Since the mid–1970s West has made collages from torn pages of fashion and pornography magazines painted over to isolate figures and objects, creating odd and awkward juxtapositions. In the mid–1990s he began to add text and personal photographs to his collages, and in Hangaround he adapts his crude aesthetic to poster design.
The work's title refers to its double–sided design. One side advertises a 1997 exhibition by West in Cologne, and pictures the artist drinking a glass of wine with one of his signature Adaptive sculptures (meant to be played with by viewers) on his head. The other side features text for a 1996 exhibition in Warsaw and pictures West's half–brother, Otto Kobalek (left), with an oversized shoe—referring to a well–known photo of Kobalek interacting with a shoelike Adaptive sculpture—and writer Hermann Schürrer carrying a box-shaped Adaptive.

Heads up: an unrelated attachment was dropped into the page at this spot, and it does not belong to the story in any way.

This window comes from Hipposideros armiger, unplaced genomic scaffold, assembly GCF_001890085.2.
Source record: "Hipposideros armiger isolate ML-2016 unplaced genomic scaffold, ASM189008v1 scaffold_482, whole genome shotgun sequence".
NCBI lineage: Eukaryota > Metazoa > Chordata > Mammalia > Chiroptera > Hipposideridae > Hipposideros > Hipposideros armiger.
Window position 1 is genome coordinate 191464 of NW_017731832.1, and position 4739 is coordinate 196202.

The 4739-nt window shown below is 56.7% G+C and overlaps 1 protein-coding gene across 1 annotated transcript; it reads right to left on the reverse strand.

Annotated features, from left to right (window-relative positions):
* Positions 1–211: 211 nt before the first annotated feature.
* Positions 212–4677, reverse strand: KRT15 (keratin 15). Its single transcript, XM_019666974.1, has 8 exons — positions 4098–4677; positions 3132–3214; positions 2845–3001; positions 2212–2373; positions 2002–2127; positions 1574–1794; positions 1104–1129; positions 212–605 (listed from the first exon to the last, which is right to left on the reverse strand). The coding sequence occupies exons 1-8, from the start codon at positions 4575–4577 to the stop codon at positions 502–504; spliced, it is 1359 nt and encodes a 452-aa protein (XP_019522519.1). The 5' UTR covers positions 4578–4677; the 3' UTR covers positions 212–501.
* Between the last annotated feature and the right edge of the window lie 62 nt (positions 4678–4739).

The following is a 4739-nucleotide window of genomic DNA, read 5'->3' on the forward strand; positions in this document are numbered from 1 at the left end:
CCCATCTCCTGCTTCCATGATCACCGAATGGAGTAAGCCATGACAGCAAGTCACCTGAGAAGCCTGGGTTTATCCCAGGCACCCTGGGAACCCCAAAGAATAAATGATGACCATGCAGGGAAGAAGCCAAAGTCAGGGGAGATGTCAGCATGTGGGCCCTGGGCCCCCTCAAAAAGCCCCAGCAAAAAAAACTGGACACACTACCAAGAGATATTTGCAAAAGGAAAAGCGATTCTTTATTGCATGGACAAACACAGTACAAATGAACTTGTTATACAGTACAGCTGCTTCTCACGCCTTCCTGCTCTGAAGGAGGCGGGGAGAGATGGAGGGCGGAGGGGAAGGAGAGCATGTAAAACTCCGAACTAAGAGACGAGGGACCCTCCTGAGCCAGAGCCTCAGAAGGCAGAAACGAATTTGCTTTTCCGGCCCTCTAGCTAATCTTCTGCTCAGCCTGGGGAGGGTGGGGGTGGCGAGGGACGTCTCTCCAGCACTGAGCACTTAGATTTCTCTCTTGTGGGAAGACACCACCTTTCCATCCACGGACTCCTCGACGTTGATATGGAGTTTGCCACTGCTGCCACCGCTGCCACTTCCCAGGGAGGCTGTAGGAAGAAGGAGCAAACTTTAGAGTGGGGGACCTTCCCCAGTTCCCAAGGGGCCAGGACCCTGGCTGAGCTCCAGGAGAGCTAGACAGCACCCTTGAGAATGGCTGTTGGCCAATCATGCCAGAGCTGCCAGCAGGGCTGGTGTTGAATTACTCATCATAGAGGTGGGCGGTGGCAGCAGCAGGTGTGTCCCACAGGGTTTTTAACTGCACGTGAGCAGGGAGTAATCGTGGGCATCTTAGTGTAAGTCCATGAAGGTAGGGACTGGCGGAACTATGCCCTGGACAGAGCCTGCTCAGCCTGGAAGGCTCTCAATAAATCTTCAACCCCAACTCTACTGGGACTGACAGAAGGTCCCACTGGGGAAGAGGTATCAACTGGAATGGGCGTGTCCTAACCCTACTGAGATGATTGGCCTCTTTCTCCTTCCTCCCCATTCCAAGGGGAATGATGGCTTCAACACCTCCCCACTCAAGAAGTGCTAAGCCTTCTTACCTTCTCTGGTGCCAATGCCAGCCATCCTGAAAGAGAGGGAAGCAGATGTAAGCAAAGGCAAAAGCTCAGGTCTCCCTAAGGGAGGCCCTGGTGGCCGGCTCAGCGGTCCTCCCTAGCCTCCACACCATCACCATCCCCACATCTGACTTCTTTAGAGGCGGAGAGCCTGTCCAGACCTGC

Hangaround, however, was not produced to promote these exhibitions; West's posters are singular works of art, not mass–produced commercial pieces. Nonetheless, the artist prefers that viewers consume his posters like street ephemera, quickly and superficially, instead of contemplating and critiquing them as they would traditional artwork. Nor, West feels, do his posters require the precious, meticulous hanging art institutions grant paintings: they can be hung singly on the wall, propped up against it, or hung jam-packed among other works. Through his designs West hopes to elevate the status of the poster and undermine the sanctity of the original work of art.
Publication excerpt from The Museum of Modern Art, MoMA Highlights since 1980, New York: The Museum of Modern Art, p. 166.